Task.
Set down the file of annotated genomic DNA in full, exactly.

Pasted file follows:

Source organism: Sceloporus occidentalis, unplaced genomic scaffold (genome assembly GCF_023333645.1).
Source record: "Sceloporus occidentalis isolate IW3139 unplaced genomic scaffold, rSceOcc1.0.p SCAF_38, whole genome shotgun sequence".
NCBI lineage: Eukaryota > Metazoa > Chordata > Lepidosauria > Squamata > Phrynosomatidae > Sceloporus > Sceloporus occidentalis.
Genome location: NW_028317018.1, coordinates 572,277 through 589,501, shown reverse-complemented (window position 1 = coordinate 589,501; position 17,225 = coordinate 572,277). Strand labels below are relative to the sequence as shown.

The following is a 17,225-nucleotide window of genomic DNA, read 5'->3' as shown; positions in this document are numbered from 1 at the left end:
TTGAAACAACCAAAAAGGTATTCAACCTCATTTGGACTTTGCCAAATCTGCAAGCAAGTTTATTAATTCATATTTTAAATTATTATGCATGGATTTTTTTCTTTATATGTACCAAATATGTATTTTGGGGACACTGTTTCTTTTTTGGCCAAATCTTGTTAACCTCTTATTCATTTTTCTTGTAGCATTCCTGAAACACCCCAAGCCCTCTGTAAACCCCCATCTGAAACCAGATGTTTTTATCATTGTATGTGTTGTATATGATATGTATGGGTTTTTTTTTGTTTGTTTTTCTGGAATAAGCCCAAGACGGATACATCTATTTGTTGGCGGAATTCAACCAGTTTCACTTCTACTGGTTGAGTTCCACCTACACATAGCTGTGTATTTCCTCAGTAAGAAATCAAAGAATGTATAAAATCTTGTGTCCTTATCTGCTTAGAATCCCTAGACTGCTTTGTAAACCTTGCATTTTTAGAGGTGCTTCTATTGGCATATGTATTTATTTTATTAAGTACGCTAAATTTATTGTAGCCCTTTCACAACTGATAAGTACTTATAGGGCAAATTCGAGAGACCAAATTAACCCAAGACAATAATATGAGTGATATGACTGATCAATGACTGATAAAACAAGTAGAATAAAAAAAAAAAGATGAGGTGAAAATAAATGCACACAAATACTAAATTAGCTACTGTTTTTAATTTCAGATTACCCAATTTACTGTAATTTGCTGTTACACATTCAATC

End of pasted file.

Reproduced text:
Source organism: Sceloporus occidentalis, unplaced genomic scaffold (genome assembly GCF_023333645.1).
Source record: "Sceloporus occidentalis isolate IW3139 unplaced genomic scaffold, rSceOcc1.0.p SCAF_38, whole genome shotgun sequence".
NCBI lineage: Eukaryota > Metazoa > Chordata > Lepidosauria > Squamata > Phrynosomatidae > Sceloporus > Sceloporus occidentalis.
Genome location: NW_028317018.1, coordinates 572,277 through 589,501, shown reverse-complemented (window position 1 = coordinate 589,501; position 17,225 = coordinate 572,277). Strand labels below are relative to the sequence as shown.

The following is a 17,225-nucleotide window of genomic DNA, read 5'->3' as shown; positions in this document are numbered from 1 at the left end:
TTGAAACAACCAAAAAGGTATTCAACCTCATTTGGACTTTGCCAAATCTGCAAGCAAGTTTATTAATTCATATTTTAAATTATTATGCATGGATTTTTTTCTTTATATGTACCAAATATGTATTTTGGGGACACTGTTTCTTTTTTGGCCAAATCTTGTTAACCTCTTATTCATTTTTCTTGTAGCATTCCTGAAACACCCCAAGCCCTCTGTAAACCCCCATCTGAAACCAGATGTTTTTATCATTGTATGTGTTGTATATGATATGTATGGGTTTTTTTTTGTTTGTTTTTCTGGAATAAGCCCAAGACGGATACATCTATTTGTTGGCGGAATTCAACCAGTTTCACTTCTACTGGTTGAGTTCCACCTACACATAGCTGTGTATTTCCTCAGTAAGAAATCAAAGAATGTATAAAATCTTGTGTCCTTATCTGCTTAGAATCCCTAGACTGCTTTGTAAACCTTGCATTTTTAGAGGTGCTTCTATTGGCATATGTATTTATTTTATTAAGTACGCTAAATTTATTGTAGCCCTTTCACAACTGATAAGTACTTATAGGGCAAATTCGAGAGACCAAATTAACCCAAGACAATAATATGAGTGATATGACTGATCAATGACTGATAAAACAAGTAGAATAAAAAAAAAAAGATGAGGTGAAAATAAATGCACACAAATACTAAATTAGCTACTGTTTTTAATTTCAGATTACCCAATTTACTGTAATTTGCTGTTACACATTCAATC